Following that speech to the full summit audience, Biden later more explicitly referred to the previous president, albeit without naming him, apologizing during a smaller meeting for the decision by Donald Trump to withdraw from the Paris climate agreement, saying, "I guess I shouldn't apologize, but I do apologize." To help indicate the bipartisan American commitment to reaching climate goals, rightwingers on Twitter complained that Biden's motorcade was too large, because the CO2 emissions from Biden's armored limousine and several other vehicles no doubt took the world past the climate tipping point. Same goes for the simplistic notion that climate change can't be real, because didn't all those world leaders fly in jets to Scotland? Reminder: Individual reductions in our carbon footprints do matter! But they have to be accompanied by national action to measurably change things.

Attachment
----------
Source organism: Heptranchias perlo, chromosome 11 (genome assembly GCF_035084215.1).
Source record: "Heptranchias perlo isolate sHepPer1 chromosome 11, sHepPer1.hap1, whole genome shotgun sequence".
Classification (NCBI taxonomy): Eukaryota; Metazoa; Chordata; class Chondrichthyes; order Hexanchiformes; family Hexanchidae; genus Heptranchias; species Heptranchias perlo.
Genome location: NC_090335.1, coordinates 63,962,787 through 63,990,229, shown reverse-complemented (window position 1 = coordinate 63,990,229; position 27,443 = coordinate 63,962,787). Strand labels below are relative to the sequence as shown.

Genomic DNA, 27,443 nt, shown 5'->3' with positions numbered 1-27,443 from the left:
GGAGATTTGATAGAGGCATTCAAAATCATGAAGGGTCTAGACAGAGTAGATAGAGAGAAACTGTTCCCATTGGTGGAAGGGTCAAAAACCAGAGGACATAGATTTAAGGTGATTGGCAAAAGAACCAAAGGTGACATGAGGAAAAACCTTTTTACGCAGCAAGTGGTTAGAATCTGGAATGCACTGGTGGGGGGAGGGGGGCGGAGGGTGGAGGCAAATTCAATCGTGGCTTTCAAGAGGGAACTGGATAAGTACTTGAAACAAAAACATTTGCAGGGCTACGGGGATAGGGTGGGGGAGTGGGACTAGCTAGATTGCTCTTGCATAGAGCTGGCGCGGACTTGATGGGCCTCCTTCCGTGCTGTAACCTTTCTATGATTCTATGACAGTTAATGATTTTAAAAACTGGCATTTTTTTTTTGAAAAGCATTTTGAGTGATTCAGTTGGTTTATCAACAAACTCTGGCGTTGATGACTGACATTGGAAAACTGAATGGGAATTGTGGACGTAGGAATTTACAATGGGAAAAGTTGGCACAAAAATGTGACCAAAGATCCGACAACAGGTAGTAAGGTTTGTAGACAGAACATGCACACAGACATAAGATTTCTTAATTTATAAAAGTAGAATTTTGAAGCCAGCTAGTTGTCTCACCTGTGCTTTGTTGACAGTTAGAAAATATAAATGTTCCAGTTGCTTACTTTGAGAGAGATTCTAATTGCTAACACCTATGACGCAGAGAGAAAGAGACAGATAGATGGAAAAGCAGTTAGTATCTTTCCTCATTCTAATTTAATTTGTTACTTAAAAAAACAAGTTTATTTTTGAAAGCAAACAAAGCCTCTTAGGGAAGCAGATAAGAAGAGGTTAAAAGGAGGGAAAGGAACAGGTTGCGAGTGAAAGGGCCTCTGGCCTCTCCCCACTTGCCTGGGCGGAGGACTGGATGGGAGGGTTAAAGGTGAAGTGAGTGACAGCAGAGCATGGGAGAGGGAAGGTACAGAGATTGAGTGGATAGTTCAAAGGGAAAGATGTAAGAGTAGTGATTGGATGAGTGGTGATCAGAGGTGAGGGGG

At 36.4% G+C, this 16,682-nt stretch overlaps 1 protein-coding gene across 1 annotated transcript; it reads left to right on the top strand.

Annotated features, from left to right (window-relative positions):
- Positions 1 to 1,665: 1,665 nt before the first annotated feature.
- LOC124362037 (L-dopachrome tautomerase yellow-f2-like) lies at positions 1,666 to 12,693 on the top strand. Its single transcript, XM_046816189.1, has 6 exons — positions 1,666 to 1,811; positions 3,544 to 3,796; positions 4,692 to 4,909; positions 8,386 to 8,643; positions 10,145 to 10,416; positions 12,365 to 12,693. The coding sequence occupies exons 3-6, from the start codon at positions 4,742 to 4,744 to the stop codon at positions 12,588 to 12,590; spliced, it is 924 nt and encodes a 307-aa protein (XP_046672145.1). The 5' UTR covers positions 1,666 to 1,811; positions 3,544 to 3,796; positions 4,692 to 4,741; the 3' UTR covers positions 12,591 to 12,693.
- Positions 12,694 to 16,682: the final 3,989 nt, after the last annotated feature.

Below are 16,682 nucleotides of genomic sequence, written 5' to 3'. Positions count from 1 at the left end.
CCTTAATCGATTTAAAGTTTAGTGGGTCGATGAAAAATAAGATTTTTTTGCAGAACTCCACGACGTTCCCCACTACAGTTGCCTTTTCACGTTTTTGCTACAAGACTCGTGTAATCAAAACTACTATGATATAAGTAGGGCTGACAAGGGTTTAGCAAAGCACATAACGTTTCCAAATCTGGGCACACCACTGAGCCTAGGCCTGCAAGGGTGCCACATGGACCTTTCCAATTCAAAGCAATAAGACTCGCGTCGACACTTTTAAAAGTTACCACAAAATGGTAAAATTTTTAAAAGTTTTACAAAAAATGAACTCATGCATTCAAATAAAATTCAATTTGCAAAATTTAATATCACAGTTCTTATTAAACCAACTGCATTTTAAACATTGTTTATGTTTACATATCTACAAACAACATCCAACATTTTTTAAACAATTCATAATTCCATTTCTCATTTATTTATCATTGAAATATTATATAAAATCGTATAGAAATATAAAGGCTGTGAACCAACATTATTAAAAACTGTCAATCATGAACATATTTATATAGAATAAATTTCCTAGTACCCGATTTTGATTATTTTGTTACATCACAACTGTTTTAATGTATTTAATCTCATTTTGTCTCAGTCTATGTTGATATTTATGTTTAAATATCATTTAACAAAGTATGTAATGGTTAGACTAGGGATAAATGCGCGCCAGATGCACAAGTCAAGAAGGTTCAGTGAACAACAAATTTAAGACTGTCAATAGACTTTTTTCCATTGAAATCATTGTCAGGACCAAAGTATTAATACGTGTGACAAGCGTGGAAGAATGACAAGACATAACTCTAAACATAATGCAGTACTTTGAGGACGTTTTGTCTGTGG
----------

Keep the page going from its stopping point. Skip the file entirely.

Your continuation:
Then rightwing Twitter went crazy insisting that Biden had fallen asleep during other opening speeches, thus proving that climate change is no big deal and Biden wasn't even really elected. So we're betting there will be a lot of very serious reporting about the challenges of reducing greenhouse emissions in time to keep global warming to no more than 1.5 degrees Celsius (2.7 degrees Fahrenheit) since the industrial revolution.